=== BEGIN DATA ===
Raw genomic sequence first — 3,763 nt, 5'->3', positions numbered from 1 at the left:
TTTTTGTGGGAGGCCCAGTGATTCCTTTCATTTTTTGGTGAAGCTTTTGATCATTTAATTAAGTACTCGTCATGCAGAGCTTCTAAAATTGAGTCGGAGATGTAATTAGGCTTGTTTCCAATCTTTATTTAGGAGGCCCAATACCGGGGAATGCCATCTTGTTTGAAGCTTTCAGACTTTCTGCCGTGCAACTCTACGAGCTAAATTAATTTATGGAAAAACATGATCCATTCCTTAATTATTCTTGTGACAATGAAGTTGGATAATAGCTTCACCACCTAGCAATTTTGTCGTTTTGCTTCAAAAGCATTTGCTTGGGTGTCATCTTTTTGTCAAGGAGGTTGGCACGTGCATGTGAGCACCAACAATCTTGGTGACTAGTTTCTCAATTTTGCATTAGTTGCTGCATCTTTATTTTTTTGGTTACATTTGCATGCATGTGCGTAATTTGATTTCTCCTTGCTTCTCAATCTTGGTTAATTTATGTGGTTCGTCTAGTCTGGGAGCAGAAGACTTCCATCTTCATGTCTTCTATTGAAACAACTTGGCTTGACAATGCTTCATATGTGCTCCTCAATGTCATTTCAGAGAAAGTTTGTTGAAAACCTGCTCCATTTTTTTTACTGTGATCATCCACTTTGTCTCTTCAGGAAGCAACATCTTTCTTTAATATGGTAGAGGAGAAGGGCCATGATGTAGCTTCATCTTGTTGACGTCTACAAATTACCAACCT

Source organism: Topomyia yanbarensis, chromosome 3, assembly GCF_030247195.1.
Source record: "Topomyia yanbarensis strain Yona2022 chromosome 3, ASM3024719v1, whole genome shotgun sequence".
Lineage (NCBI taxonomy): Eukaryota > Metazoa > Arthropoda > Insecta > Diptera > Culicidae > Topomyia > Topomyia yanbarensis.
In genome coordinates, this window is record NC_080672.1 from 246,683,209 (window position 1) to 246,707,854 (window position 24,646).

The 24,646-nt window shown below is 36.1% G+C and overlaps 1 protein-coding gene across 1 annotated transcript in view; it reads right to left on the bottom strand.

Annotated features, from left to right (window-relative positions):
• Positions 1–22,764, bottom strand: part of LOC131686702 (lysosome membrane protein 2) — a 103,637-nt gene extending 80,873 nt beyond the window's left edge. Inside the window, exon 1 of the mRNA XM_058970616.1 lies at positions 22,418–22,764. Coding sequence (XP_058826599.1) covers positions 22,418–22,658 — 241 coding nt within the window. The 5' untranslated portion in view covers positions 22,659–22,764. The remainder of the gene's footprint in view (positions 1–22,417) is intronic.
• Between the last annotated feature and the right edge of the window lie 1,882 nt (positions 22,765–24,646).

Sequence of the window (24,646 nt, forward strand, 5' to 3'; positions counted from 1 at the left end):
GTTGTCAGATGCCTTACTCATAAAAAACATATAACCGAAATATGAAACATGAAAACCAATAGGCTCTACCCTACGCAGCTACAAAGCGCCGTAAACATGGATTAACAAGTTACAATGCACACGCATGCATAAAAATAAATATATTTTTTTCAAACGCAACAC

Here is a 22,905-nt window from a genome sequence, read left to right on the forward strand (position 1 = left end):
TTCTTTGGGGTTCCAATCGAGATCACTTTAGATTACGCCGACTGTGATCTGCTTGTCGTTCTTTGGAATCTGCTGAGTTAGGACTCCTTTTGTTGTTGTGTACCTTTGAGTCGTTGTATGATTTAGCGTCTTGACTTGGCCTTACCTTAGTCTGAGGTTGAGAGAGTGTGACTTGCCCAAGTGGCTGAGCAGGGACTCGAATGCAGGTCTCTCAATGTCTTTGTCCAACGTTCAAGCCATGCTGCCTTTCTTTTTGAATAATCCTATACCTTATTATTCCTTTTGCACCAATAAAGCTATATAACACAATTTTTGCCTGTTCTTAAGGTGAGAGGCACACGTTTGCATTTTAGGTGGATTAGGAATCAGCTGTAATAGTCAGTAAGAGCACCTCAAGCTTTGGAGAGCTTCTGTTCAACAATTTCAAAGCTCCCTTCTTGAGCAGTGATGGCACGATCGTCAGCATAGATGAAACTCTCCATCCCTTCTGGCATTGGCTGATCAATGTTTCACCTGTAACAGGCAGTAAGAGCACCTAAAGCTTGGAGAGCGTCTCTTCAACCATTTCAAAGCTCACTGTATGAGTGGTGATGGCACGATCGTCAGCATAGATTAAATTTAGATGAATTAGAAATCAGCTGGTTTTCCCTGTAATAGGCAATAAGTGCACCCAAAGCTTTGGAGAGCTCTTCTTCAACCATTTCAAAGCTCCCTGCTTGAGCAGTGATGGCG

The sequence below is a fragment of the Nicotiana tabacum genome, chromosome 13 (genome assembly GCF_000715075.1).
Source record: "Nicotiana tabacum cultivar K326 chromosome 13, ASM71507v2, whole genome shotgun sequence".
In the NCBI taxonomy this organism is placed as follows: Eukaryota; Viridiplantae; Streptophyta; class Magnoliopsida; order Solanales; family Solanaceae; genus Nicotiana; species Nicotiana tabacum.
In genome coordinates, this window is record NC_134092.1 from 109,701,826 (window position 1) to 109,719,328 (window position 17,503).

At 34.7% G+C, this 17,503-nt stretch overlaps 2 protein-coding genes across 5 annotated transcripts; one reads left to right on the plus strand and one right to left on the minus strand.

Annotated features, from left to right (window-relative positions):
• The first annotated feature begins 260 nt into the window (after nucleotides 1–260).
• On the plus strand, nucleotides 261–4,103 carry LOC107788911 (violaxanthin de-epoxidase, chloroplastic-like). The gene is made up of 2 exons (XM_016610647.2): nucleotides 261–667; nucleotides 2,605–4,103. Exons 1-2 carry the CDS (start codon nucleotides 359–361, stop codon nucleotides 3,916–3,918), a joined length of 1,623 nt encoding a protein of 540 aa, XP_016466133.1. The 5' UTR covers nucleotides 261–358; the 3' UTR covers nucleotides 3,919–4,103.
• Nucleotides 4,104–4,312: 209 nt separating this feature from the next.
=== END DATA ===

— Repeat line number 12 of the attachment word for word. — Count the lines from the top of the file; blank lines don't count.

GTTGTCAGATGCCTTACTCATAAAAAACATATAACCGAAATATGAAACATGAAAACCAATAGGCTCTACCCTACGCAGCTACAAAGCGCCGTAAACATGGATTAACAAGTTACAATGCACACGCATGCATAAAAATAAATATATTTTTTTCAAACGCAACAC